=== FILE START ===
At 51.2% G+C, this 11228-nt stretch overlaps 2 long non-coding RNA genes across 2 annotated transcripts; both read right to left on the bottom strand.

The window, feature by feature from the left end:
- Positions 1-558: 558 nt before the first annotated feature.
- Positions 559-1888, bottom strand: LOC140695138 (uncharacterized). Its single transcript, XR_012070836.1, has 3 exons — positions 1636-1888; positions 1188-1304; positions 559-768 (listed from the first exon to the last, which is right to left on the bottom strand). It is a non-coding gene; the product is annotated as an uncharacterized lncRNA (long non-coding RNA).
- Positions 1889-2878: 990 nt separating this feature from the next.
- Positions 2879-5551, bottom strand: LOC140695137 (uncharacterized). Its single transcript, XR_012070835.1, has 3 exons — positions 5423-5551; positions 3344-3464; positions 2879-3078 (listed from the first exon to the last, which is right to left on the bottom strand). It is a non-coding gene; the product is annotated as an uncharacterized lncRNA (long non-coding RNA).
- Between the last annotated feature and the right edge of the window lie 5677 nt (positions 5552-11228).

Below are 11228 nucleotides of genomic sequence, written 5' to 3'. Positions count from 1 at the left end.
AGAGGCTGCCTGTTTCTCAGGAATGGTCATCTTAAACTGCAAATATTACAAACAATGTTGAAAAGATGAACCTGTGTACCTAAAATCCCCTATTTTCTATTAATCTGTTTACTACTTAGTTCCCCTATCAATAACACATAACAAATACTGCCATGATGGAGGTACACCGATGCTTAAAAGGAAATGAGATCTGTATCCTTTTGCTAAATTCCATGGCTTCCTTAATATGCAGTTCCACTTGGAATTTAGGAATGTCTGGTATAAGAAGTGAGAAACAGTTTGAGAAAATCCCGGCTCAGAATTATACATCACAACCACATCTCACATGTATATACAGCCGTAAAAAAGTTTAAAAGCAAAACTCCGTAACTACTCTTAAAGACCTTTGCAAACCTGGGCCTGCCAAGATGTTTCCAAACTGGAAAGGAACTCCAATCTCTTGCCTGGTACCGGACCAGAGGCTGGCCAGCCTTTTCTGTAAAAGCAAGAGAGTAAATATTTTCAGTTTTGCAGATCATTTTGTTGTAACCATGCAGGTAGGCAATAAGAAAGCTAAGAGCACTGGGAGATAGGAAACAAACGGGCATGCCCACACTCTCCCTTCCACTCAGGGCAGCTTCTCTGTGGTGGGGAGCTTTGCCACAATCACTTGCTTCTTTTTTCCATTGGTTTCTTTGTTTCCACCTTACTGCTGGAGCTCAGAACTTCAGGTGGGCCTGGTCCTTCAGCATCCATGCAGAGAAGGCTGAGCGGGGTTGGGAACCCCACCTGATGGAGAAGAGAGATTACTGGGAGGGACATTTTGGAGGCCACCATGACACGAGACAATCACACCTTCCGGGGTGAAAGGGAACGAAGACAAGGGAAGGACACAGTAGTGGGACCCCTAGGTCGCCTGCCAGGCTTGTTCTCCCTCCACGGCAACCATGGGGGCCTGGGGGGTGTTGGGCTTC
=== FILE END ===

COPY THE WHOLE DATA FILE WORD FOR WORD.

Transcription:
At 51.2% G+C, this 11228-nt stretch overlaps 2 long non-coding RNA genes across 2 annotated transcripts; both read right to left on the bottom strand.

The window, feature by feature from the left end:
- Positions 1-558: 558 nt before the first annotated feature.
- Positions 559-1888, bottom strand: LOC140695138 (uncharacterized). Its single transcript, XR_012070836.1, has 3 exons — positions 1636-1888; positions 1188-1304; positions 559-768 (listed from the first exon to the last, which is right to left on the bottom strand). It is a non-coding gene; the product is annotated as an uncharacterized lncRNA (long non-coding RNA).
- Positions 1889-2878: 990 nt separating this feature from the next.
- Positions 2879-5551, bottom strand: LOC140695137 (uncharacterized). Its single transcript, XR_012070835.1, has 3 exons — positions 5423-5551; positions 3344-3464; positions 2879-3078 (listed from the first exon to the last, which is right to left on the bottom strand). It is a non-coding gene; the product is annotated as an uncharacterized lncRNA (long non-coding RNA).
- Between the last annotated feature and the right edge of the window lie 5677 nt (positions 5552-11228).

Below are 11228 nucleotides of genomic sequence, written 5' to 3'. Positions count from 1 at the left end.
AGAGGCTGCCTGTTTCTCAGGAATGGTCATCTTAAACTGCAAATATTACAAACAATGTTGAAAAGATGAACCTGTGTACCTAAAATCCCCTATTTTCTATTAATCTGTTTACTACTTAGTTCCCCTATCAATAACACATAACAAATACTGCCATGATGGAGGTACACCGATGCTTAAAAGGAAATGAGATCTGTATCCTTTTGCTAAATTCCATGGCTTCCTTAATATGCAGTTCCACTTGGAATTTAGGAATGTCTGGTATAAGAAGTGAGAAACAGTTTGAGAAAATCCCGGCTCAGAATTATACATCACAACCACATCTCACATGTATATACAGCCGTAAAAAAGTTTAAAAGCAAAACTCCGTAACTACTCTTAAAGACCTTTGCAAACCTGGGCCTGCCAAGATGTTTCCAAACTGGAAAGGAACTCCAATCTCTTGCCTGGTACCGGACCAGAGGCTGGCCAGCCTTTTCTGTAAAAGCAAGAGAGTAAATATTTTCAGTTTTGCAGATCATTTTGTTGTAACCATGCAGGTAGGCAATAAGAAAGCTAAGAGCACTGGGAGATAGGAAACAAACGGGCATGCCCACACTCTCCCTTCCACTCAGGGCAGCTTCTCTGTGGTGGGGAGCTTTGCCACAATCACTTGCTTCTTTTTTCCATTGGTTTCTTTGTTTCCACCTTACTGCTGGAGCTCAGAACTTCAGGTGGGCCTGGTCCTTCAGCATCCATGCAGAGAAGGCTGAGCGGGGTTGGGAACCCCACCTGATGGAGAAGAGAGATTACTGGGAGGGACATTTTGGAGGCCACCATGACACGAGACAATCACACCTTCCGGGGTGAAAGGGAACGAAGACAAGGGAAGGACACAGTAGTGGGACCCCTAGGTCGCCTGCCAGGCTTGTTCTCCCTCCACGGCAACCATGGGGGCCTGGGGGGTGTTGGGCTTC